The wise and powerful Paul Flannery took you through the talent situation for the Sacramento Kings on Thursday. The sale of the team by the Maloof family to Vivek Ranadivé and friends will be officially announced on Friday. It's unclear how much of a lag there will be between that announcement and NBA Board of Governors approval of the purchase. Traditionally, personnel moves and the like have been put on hold in that interim. (The Warriors did execute a deal in 2010 for David Lee months before the man believed to be behind it, Joe Lacob, received BOG approval, though.)
But the Kings' transformation extends way beyond the court. Every piece of the franchise has been in a holding pattern since 2008 (in some aspects, even longer). In 2008-09, the Kings won just 19 games ... and had ticket prices in the top five in the league. After some subsequent changes on the business side of the franchise, the Kings still have top-ten ticket prices for a team with the second-longest playoff drought in the league. And while Kings employees have done the best job they can, it has been hard. There's no money and no interest from the bosses to make the fan experience the best it can possibly be. The Maloofs lost interest long ago.
It's weird, too, because a big part of the Maloofs' beginning in Sacramento was that they put a ton of effort into improving the fan experience, something that has become increasingly important with the advent of regional sports networks that carry every single game and high-def TVs. The Maloofs saw ways to give their fans more value. As the team improved rapidly, peaking in 2002 with a berth in the Western Conference Finals, the Maloofs began to milk that extra value with higher ticket prices. When the steam ran out of the team, those tickets stayed expensive. When the Maloofs' fortune went up in smoke due to the bursting of the real estate bubble and the banking crisis, fan service became an afterthought. That's why attendance fell off a cliff: poor value, poor product, no attempt to fix it.
That all changes now. Ranadivé has led the Golden State Warriors' efforts to improve in-arena fan service, and his software company Tibco is basically devoted to keeping clients two seconds ahead of real-time. He and Mark Mastrov, another partner in the team, have discussed making the new Kings arena cutting-edge in terms of fan experience. But there are some pretty simple things they can do at Sleep Train Arena over the next three years to make fans show up, pay up and smile. Like, you know, making sure all the bathrooms are in operation.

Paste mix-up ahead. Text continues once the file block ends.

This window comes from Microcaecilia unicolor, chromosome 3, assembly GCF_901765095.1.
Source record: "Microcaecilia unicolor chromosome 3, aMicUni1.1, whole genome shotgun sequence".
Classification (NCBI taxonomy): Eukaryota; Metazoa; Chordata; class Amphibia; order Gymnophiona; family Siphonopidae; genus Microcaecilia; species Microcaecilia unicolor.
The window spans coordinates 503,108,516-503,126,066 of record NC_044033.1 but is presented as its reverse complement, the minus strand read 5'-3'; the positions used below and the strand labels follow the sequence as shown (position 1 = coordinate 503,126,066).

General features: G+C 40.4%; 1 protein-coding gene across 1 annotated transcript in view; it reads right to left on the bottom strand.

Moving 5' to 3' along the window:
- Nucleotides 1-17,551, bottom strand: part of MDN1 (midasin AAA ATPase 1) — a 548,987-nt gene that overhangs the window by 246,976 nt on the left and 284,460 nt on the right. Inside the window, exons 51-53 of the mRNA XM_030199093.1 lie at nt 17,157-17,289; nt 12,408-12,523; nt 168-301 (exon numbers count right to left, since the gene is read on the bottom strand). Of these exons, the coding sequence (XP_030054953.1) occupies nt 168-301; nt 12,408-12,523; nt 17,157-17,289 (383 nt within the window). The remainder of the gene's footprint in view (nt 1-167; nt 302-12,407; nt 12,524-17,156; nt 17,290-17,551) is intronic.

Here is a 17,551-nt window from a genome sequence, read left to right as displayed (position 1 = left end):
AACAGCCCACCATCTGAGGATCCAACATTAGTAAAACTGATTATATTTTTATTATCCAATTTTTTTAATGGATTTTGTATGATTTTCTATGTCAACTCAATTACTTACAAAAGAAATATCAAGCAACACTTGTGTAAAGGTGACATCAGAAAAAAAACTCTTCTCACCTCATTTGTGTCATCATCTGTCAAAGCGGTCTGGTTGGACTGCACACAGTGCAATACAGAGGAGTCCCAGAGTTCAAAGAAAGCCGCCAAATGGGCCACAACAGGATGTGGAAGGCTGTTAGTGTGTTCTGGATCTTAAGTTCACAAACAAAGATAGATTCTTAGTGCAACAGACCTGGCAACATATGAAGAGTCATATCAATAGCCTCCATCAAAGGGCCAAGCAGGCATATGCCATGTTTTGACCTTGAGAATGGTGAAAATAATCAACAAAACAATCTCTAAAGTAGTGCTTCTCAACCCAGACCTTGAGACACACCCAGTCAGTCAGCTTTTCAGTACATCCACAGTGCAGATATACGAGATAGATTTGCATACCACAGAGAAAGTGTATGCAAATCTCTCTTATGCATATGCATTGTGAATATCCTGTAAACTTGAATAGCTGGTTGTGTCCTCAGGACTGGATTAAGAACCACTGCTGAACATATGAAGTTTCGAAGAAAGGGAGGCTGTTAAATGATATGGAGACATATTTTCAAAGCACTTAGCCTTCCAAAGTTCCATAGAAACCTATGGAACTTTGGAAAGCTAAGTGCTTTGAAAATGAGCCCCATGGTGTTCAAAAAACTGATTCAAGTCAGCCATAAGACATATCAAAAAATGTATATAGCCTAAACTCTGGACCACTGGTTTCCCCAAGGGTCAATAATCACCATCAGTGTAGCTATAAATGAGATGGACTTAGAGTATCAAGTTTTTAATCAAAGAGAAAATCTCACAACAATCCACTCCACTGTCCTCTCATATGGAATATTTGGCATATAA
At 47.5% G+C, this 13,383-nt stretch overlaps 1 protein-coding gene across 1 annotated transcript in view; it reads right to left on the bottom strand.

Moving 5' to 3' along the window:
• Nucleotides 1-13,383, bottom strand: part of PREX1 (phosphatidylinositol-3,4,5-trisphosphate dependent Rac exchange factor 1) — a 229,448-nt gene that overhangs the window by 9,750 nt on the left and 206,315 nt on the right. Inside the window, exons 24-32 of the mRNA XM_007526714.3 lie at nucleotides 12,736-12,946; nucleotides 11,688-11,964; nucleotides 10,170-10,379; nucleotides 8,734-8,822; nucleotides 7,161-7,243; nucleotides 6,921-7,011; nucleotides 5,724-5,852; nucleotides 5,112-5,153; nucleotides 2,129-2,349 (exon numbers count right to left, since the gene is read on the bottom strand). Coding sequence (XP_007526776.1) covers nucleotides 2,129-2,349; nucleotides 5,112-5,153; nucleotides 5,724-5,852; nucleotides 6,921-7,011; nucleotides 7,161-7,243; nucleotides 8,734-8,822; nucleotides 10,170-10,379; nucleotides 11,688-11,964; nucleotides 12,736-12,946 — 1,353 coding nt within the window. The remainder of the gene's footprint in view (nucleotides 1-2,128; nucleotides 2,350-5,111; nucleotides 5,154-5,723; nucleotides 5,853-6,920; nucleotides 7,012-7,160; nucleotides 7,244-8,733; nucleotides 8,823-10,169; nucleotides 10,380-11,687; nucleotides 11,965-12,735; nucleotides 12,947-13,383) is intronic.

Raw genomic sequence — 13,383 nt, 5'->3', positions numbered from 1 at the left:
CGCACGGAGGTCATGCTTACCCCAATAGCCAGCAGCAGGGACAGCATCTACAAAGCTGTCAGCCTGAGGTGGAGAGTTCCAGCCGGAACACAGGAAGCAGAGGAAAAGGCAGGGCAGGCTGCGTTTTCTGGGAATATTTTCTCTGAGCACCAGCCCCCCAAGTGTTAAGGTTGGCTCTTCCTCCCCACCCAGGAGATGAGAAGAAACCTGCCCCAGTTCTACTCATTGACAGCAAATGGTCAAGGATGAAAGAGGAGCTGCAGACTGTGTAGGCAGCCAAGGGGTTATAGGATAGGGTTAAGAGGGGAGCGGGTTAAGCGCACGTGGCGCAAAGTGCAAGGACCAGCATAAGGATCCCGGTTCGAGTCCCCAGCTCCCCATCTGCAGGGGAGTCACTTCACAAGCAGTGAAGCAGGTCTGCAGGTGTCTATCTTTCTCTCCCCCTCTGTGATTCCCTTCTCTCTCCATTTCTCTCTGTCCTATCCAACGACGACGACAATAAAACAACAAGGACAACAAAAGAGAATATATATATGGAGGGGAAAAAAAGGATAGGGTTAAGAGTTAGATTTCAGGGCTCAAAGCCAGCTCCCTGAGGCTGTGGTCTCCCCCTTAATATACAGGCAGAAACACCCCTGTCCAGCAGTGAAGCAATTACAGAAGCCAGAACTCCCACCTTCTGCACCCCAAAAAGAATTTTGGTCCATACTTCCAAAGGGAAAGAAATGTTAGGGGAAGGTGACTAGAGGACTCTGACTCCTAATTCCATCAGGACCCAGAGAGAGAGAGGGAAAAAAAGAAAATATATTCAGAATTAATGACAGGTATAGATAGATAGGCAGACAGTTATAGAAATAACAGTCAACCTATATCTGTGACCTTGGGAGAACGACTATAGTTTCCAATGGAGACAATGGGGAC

The basketball operations of the Kings has been in dire straits. Geoff Petrie actually predates the Maloofs in Sacramento. The family never fired or hired a general manager. Petrie's small staff has also remained mostly unchanged, with the exception of the recent additions of his son Mike and former King Shareef Abdur-Rahim. The Kings are not currently a SportsVU team, and this intrepid blogger (who has covered the team closely since 2005) just learned a month ago that Petrie does actually quietly have a stats guy. If Petrie manages to keep his job (his contract expires at the end of June), he'll have far more resources and input from his bosses. If Petrie is replaced, the Kings' new GM will step into a front office being rapidly upgraded with all the newest tools of the trade. Either way, the basketball operations of the Kings will go from dark ages to new age in no time flat.
But one of the most important factors in this takeover is that it will inspire fans to come back. Back in 1985, thousands of fans camped overnight to get single-game tickets -- the waiting list for season tickets was years long, so if you weren't lucky enough to have seats or know someone willing to sell, you got in through single-game tickets released just before the season. (Or you dealt with scalpers in the pre-StubHub world.) Sacramento sold out every Kings game from 1985 to 1997. The team's record during that streak: 359-625. Once the Maloofs (and Chris Webber and Rick Adelman and Vlade Divac) took over, another eight-year sellout streak began, only to end with the confluence of disasters described above.
A new sellout streak begins this fall with it a new era of Sacramento Kings basketball. So get your jokes in now. They are about to become far less accurate.